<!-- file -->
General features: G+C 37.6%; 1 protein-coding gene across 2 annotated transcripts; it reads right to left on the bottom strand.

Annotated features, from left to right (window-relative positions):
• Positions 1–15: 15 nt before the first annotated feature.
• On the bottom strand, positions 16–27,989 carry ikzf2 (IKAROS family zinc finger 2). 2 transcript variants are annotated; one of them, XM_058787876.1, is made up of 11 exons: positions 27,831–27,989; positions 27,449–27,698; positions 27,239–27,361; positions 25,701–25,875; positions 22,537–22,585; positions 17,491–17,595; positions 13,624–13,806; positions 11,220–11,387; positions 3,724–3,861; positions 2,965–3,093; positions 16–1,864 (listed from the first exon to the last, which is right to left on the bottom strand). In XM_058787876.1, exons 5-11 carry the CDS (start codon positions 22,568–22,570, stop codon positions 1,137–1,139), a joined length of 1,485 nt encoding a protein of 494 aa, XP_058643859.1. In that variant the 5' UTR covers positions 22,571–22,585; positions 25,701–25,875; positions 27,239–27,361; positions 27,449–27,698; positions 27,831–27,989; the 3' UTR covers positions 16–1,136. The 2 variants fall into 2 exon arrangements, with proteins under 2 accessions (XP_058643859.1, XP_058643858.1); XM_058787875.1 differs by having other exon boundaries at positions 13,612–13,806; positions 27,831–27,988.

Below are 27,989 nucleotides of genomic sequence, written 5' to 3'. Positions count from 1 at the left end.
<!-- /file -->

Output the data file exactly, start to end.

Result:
General features: G+C 37.6%; 1 protein-coding gene across 2 annotated transcripts; it reads right to left on the bottom strand.

Annotated features, from left to right (window-relative positions):
• Positions 1–15: 15 nt before the first annotated feature.
• On the bottom strand, positions 16–27,989 carry ikzf2 (IKAROS family zinc finger 2). 2 transcript variants are annotated; one of them, XM_058787876.1, is made up of 11 exons: positions 27,831–27,989; positions 27,449–27,698; positions 27,239–27,361; positions 25,701–25,875; positions 22,537–22,585; positions 17,491–17,595; positions 13,624–13,806; positions 11,220–11,387; positions 3,724–3,861; positions 2,965–3,093; positions 16–1,864 (listed from the first exon to the last, which is right to left on the bottom strand). In XM_058787876.1, exons 5-11 carry the CDS (start codon positions 22,568–22,570, stop codon positions 1,137–1,139), a joined length of 1,485 nt encoding a protein of 494 aa, XP_058643859.1. In that variant the 5' UTR covers positions 22,571–22,585; positions 25,701–25,875; positions 27,239–27,361; positions 27,449–27,698; positions 27,831–27,989; the 3' UTR covers positions 16–1,136. The 2 variants fall into 2 exon arrangements, with proteins under 2 accessions (XP_058643859.1, XP_058643858.1); XM_058787875.1 differs by having other exon boundaries at positions 13,612–13,806; positions 27,831–27,988.

Below are 27,989 nucleotides of genomic sequence, written 5' to 3'. Positions count from 1 at the left end.